CAN - Melting Sea Ice Makes Canada More, Not Less Dependent on Icebreakers

Icebreakers play many important roles both above and below the Arctic Circle.

With their double hulls, rounded bows made of high strength steel and sloping stems for maneuverability, icebreakers are capable of breaking through ice as thick as three metres. With 90 percent of global consumer goods transported by ships, and with a vast amount of Canada’s waters impeded by ice up to ten months of the year, the country’s icebreaker fleet guides the movement of marine traffic through ice. They ensure that most Canadian ports are open for business year-round and enable “an otherwise ice-choked economy.” Icebreakers also provide search and rescue services such as assisting distressed vessels, contribute to safeguarding Arctic sovereignty through ferry services, resupply communities in the North, support natural resource and infrastructure development in the Arctic, and conduct research necessary to understand climate change and inform climate adaptation.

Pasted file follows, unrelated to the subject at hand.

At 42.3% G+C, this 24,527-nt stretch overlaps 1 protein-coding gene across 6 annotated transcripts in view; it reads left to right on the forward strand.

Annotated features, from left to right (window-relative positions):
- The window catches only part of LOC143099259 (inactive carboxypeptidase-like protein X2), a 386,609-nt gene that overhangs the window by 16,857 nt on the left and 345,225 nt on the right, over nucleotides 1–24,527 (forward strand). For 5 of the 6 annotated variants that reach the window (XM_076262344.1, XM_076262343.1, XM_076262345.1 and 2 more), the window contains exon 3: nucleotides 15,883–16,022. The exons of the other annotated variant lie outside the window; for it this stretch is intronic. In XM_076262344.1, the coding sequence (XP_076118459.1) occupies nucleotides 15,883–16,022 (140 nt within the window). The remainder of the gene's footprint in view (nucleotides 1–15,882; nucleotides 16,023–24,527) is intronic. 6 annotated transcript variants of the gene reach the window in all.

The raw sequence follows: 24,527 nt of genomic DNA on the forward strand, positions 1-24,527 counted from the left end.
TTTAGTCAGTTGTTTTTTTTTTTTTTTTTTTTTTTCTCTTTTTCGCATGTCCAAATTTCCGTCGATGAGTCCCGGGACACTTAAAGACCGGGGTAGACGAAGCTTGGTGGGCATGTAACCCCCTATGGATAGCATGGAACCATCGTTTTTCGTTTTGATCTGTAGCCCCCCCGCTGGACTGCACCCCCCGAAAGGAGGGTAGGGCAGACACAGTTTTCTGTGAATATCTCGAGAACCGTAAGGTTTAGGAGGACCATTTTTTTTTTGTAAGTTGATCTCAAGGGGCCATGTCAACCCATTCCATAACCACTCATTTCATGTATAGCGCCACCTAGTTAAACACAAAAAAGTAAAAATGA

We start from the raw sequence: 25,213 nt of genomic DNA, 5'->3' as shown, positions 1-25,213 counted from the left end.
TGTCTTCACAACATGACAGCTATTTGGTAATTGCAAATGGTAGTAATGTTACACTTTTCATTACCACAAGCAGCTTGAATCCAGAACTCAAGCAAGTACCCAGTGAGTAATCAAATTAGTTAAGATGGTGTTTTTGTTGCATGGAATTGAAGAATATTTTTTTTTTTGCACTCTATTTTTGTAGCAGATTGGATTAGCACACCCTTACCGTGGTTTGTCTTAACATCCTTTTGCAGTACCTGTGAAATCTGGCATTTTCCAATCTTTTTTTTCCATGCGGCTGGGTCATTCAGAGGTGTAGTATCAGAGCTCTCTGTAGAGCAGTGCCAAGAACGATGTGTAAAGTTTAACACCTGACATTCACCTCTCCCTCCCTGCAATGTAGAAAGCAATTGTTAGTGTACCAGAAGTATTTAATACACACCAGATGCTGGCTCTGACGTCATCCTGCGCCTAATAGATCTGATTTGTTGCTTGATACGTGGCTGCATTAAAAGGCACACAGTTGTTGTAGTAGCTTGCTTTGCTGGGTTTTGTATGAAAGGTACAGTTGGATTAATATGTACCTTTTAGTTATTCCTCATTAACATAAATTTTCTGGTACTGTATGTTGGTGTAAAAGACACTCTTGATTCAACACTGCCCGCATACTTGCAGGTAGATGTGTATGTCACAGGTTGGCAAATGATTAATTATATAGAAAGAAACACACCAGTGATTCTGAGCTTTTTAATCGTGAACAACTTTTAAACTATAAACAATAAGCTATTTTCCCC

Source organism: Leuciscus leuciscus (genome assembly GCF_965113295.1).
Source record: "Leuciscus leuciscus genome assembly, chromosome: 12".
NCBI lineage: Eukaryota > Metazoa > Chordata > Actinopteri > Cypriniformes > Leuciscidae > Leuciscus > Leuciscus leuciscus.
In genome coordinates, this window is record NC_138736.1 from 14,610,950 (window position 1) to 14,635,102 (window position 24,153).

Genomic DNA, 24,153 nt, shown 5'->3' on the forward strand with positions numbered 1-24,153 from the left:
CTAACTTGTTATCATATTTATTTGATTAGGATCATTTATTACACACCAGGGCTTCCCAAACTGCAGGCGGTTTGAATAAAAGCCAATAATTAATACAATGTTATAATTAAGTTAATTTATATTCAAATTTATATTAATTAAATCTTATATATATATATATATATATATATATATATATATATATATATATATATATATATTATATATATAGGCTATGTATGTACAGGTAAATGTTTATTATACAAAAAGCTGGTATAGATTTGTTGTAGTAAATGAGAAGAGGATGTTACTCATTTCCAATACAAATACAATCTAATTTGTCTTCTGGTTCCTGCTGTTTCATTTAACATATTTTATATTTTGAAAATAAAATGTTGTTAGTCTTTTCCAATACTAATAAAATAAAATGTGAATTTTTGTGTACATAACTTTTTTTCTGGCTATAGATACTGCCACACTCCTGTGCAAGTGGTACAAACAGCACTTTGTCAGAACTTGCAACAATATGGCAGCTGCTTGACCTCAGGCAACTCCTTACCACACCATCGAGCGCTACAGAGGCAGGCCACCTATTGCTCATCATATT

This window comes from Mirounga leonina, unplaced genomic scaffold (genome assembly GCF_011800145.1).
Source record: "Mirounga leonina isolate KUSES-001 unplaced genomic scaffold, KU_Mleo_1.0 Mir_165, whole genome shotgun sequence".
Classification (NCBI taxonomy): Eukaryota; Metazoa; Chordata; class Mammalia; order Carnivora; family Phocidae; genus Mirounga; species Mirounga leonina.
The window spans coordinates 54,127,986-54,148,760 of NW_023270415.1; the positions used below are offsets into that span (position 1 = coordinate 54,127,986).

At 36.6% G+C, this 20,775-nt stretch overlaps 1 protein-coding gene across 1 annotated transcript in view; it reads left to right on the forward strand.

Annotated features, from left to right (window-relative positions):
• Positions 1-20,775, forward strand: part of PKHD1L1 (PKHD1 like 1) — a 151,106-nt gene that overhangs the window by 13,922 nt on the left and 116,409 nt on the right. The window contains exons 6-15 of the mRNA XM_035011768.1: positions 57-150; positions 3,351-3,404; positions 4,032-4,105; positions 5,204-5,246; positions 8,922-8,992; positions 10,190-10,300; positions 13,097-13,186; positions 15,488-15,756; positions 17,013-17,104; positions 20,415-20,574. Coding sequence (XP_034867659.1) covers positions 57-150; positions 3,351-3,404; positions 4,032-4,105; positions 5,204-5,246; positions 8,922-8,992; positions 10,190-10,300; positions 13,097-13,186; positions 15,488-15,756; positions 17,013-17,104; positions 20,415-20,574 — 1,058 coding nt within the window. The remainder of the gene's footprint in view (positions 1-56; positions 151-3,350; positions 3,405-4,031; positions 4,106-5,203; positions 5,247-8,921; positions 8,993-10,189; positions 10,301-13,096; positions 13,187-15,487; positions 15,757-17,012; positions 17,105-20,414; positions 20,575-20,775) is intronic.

Canada’s icebreaking capacity

Given their myriad of capabilities, icebreaking vessels are important national assets, historically and today. Canada has been building and using icebreakers since the early 1900s, when ice-capable vessels were sent to meet a variety of needs including the re-supply of goods to isolated communities. By 1904, they were being used to support Canada’s claims to sovereignty over the Arctic Archipelago, and in 1916, the country built its first icebreaker to serve the Port of Montreal. These activities continue to be important facets of Canada’s icebreaking program to this day, directly supporting the country’s economy by ensuring ports remain unimpeded by ice and extending the navigation season for sustained maritime trade.

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